Monday, October 16, 2006

The Lesser Declamations of Pseudo-Quintilian

Over the school holidays (apart from having a great time in New Zealand) I had the pleasure of borrowing a book from the library which had never been borrowed before. It’s been a really interesting read- though I can understand why The Lesser Declamations II of pseudo-Quintilian isn’t exactly racing off the shelf.

These declamations are essentially speeches given in response to fanciful legal scenarios, used to train young Romans in what was considered to be the most important skill for a Roman statesman- the art of Oratory. The complexity of the cases imagined was designed to test the skills of aspiring lawyers and politicians, and often students were required to present both the for and against arguments of the same case.

Here are a few examples of the kinds of scenarios treated by pseudo-Quintilian which my year 8 class will be looking at over the next week.

#317- A general challenged by his son.

qui provocatus ab hoste non pugnaverit, capite puniatur.

filius imperatoris ad hostes transfugit. provocavit patrem. ille non descendit in certamen solus, sed acie commissa vicit hostes: in quo proelio et filius eius cecidit. accusatur quod provocatus ab hoste non pugnaverit.

Whoever is challenged by the enemy, but does not fight, must be put to death.

A commander’s son deserted to the enemy. He challenged his father. The latter did not come down to fight alone, but joined battle and defeated the enemy; in the same battle his son was also killed. He is prosecuted because he did not fight when he was challenged by the enemy.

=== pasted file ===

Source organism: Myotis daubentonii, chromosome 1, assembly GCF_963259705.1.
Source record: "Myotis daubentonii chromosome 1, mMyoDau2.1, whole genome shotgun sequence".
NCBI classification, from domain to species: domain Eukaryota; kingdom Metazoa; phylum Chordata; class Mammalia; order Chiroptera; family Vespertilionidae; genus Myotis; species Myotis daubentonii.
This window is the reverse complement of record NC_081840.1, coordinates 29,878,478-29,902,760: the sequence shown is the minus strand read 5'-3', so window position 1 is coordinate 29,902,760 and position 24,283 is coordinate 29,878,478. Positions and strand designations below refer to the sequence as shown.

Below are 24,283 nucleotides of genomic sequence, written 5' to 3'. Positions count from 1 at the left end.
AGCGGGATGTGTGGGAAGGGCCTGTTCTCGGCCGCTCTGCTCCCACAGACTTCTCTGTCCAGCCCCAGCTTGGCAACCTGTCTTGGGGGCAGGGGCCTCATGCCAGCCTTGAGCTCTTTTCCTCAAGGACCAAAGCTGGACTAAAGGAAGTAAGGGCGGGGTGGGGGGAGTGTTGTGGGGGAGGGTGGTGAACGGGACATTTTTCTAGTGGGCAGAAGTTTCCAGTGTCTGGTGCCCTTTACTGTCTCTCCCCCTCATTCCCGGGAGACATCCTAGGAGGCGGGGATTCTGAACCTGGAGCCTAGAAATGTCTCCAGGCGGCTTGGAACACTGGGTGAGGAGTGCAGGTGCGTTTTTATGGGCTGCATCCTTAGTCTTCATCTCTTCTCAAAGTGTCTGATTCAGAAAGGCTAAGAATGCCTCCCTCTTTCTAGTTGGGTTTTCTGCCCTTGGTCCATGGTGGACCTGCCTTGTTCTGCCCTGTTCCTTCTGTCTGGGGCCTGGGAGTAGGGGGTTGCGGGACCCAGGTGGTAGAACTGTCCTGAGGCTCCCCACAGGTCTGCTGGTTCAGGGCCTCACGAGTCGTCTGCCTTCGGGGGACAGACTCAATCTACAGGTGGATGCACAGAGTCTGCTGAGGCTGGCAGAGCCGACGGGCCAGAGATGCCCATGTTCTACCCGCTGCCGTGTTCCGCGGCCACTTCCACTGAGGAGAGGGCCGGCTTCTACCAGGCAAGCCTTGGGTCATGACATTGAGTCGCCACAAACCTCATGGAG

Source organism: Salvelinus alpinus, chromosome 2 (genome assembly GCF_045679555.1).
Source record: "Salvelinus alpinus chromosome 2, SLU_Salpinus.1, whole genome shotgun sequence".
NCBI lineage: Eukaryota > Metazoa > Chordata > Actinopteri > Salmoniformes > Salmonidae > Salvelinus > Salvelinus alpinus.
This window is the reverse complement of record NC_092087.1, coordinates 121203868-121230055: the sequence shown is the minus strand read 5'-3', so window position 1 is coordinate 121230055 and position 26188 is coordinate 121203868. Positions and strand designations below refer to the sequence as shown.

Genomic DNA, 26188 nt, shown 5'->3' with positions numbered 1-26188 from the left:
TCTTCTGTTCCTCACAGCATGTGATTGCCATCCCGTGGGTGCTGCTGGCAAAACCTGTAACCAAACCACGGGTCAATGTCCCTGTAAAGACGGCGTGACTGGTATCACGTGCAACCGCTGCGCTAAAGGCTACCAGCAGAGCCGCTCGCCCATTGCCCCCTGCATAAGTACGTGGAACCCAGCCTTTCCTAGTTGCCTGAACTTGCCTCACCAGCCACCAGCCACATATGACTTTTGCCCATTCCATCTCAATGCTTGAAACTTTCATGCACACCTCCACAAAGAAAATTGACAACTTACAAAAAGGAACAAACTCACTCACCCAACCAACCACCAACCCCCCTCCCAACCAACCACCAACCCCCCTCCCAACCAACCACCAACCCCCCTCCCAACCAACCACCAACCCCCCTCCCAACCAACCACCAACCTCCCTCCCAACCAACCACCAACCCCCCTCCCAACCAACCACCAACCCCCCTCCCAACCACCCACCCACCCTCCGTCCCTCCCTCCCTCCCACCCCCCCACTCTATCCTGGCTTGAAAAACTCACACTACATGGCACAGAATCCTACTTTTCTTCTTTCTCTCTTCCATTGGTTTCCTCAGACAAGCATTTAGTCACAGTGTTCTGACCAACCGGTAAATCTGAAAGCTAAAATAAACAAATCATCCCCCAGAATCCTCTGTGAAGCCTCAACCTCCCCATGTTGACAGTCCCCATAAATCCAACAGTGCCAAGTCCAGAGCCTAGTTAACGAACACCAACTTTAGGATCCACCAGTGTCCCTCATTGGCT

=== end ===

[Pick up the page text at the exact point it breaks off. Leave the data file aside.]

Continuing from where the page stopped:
# 321- Brother and doctor accuse one another of poisoning.

fratres consortes inimici esse coeperunt. diviserunt. alter ex his medicum instituit heredem. postea redierunt in gratiam.

is qui medicum amicum habebat, cum cenasset apud fratrem et domum redisset, dixit suspicari se venenum sibi datum. respondit medicus potionem se daturum remedii, et dedit; qua epota ille discessit. invicem se reos deferunt veneficii frater et medicus.

Brothers sharing an inheritance became enemies. They went their separate ways. One of them made a doctor his heir. Later they were reconciled.

The one who had the doctor as his friend, after dining with his brother and returning home, said he suspected that he had been given poison. The doctor replied that he would give him a potion as an antidote and did so. Having drunk it the man died. The brother and the doctor accuse each other of poisoning.

#332- The wills of a rich man and a poor man.

pauper et dives amici erant. dives testamento alium amicum omnium bonorum instituit heredem, pauperi iussit dari id quod ille sibi testamento daret.

apertae sunt tabulae pauperis. omnium bonorum instituerat heredem. petit totam divitis hereditatem. ille qui scriptus est heres vult dare tantum quantum in censum habet pauper.

A poor man and a rich man were friends. In his will the rich man made another friend heir to all his possessions, but ordered that the poor man be given what he gave in his will to himself.

The poor man’s tablets were opened. He had made the rich man heir to all his possessions. He claims the rich man’s whole inheritance. The man who was named heir wishes to give as much as the poor man has in his census.

1 comment:

byron smith said...

Fascinating examples!